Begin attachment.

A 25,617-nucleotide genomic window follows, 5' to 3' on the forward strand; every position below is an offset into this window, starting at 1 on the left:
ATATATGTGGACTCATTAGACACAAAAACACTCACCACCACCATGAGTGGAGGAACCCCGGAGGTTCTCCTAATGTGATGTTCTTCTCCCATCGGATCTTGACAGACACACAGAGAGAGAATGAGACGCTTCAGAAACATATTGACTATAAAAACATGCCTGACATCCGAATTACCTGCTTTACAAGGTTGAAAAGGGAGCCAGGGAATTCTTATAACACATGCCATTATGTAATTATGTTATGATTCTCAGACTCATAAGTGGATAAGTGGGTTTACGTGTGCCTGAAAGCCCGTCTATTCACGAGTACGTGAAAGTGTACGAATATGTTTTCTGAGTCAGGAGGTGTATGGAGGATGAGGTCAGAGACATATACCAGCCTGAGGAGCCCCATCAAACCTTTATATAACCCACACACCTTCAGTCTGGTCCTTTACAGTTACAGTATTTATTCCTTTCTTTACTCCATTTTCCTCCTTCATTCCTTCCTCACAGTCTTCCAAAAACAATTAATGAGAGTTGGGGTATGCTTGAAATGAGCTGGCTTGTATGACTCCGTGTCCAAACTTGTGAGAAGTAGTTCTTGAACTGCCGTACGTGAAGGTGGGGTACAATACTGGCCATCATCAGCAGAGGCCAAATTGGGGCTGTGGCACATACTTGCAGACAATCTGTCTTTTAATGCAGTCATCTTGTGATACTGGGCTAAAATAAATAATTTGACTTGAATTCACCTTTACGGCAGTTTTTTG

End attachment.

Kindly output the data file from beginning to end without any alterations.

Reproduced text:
A 25,617-nucleotide genomic window follows, 5' to 3' on the forward strand; every position below is an offset into this window, starting at 1 on the left:
ATATATGTGGACTCATTAGACACAAAAACACTCACCACCACCATGAGTGGAGGAACCCCGGAGGTTCTCCTAATGTGATGTTCTTCTCCCATCGGATCTTGACAGACACACAGAGAGAGAATGAGACGCTTCAGAAACATATTGACTATAAAAACATGCCTGACATCCGAATTACCTGCTTTACAAGGTTGAAAAGGGAGCCAGGGAATTCTTATAACACATGCCATTATGTAATTATGTTATGATTCTCAGACTCATAAGTGGATAAGTGGGTTTACGTGTGCCTGAAAGCCCGTCTATTCACGAGTACGTGAAAGTGTACGAATATGTTTTCTGAGTCAGGAGGTGTATGGAGGATGAGGTCAGAGACATATACCAGCCTGAGGAGCCCCATCAAACCTTTATATAACCCACACACCTTCAGTCTGGTCCTTTACAGTTACAGTATTTATTCCTTTCTTTACTCCATTTTCCTCCTTCATTCCTTCCTCACAGTCTTCCAAAAACAATTAATGAGAGTTGGGGTATGCTTGAAATGAGCTGGCTTGTATGACTCCGTGTCCAAACTTGTGAGAAGTAGTTCTTGAACTGCCGTACGTGAAGGTGGGGTACAATACTGGCCATCATCAGCAGAGGCCAAATTGGGGCTGTGGCACATACTTGCAGACAATCTGTCTTTTAATGCAGTCATCTTGTGATACTGGGCTAAAATAAATAATTTGACTTGAATTCACCTTTACGGCAGTTTTTTG